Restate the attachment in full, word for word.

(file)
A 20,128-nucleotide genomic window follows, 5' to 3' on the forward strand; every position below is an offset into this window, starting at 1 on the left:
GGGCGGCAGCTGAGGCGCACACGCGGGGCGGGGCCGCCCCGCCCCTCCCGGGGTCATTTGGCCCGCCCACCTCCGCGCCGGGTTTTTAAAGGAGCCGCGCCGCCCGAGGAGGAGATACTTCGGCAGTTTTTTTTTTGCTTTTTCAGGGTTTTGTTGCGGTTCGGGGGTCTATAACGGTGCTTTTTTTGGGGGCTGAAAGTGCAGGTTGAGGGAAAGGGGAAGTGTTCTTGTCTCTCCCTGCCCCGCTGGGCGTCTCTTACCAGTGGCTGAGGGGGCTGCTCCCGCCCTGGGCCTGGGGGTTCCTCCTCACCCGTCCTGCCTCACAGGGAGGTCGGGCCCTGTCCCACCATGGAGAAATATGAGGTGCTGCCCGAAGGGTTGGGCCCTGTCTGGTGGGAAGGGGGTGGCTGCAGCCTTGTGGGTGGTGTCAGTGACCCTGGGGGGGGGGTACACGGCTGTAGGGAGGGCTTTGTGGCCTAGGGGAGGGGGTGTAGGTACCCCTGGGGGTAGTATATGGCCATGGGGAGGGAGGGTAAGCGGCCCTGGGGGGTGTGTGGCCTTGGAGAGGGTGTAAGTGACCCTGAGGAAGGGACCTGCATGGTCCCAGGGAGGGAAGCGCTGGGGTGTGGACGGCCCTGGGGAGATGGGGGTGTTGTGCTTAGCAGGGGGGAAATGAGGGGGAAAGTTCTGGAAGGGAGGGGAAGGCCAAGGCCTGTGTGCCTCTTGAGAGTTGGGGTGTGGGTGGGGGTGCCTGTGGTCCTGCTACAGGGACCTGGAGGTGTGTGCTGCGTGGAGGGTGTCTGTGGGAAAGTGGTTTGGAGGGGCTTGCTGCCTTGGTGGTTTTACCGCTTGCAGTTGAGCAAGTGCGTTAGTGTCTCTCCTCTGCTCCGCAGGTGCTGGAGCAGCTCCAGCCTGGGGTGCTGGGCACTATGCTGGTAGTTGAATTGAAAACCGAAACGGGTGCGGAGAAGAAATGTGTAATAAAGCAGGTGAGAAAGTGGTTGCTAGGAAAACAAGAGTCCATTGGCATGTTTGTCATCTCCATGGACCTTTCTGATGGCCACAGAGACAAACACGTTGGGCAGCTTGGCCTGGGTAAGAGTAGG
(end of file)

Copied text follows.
A 20,128-nucleotide genomic window follows, 5' to 3' on the forward strand; every position below is an offset into this window, starting at 1 on the left:
GGGCGGCAGCTGAGGCGCACACGCGGGGCGGGGCCGCCCCGCCCCTCCCGGGGTCATTTGGCCCGCCCACCTCCGCGCCGGGTTTTTAAAGGAGCCGCGCCGCCCGAGGAGGAGATACTTCGGCAGTTTTTTTTTTGCTTTTTCAGGGTTTTGTTGCGGTTCGGGGGTCTATAACGGTGCTTTTTTTGGGGGCTGAAAGTGCAGGTTGAGGGAAAGGGGAAGTGTTCTTGTCTCTCCCTGCCCCGCTGGGCGTCTCTTACCAGTGGCTGAGGGGGCTGCTCCCGCCCTGGGCCTGGGGGTTCCTCCTCACCCGTCCTGCCTCACAGGGAGGTCGGGCCCTGTCCCACCATGGAGAAATATGAGGTGCTGCCCGAAGGGTTGGGCCCTGTCTGGTGGGAAGGGGGTGGCTGCAGCCTTGTGGGTGGTGTCAGTGACCCTGGGGGGGGGGTACACGGCTGTAGGGAGGGCTTTGTGGCCTAGGGGAGGGGGTGTAGGTACCCCTGGGGGTAGTATATGGCCATGGGGAGGGAGGGTAAGCGGCCCTGGGGGGTGTGTGGCCTTGGAGAGGGTGTAAGTGACCCTGAGGAAGGGACCTGCATGGTCCCAGGGAGGGAAGCGCTGGGGTGTGGACGGCCCTGGGGAGATGGGGGTGTTGTGCTTAGCAGGGGGGAAATGAGGGGGAAAGTTCTGGAAGGGAGGGGAAGGCCAAGGCCTGTGTGCCTCTTGAGAGTTGGGGTGTGGGTGGGGGTGCCTGTGGTCCTGCTACAGGGACCTGGAGGTGTGTGCTGCGTGGAGGGTGTCTGTGGGAAAGTGGTTTGGAGGGGCTTGCTGCCTTGGTGGTTTTACCGCTTGCAGTTGAGCAAGTGCGTTAGTGTCTCTCCTCTGCTCCGCAGGTGCTGGAGCAGCTCCAGCCTGGGGTGCTGGGCACTATGCTGGTAGTTGAATTGAAAACCGAAACGGGTGCGGAGAAGAAATGTGTAATAAAGCAGGTGAGAAAGTGGTTGCTAGGAAAACAAGAGTCCATTGGCATGTTTGTCATCTCCATGGACCTTTCTGATGGCCACAGAGACAAACACGTTGGGCAGCTTGGCCTGGGTAAGAGTAGG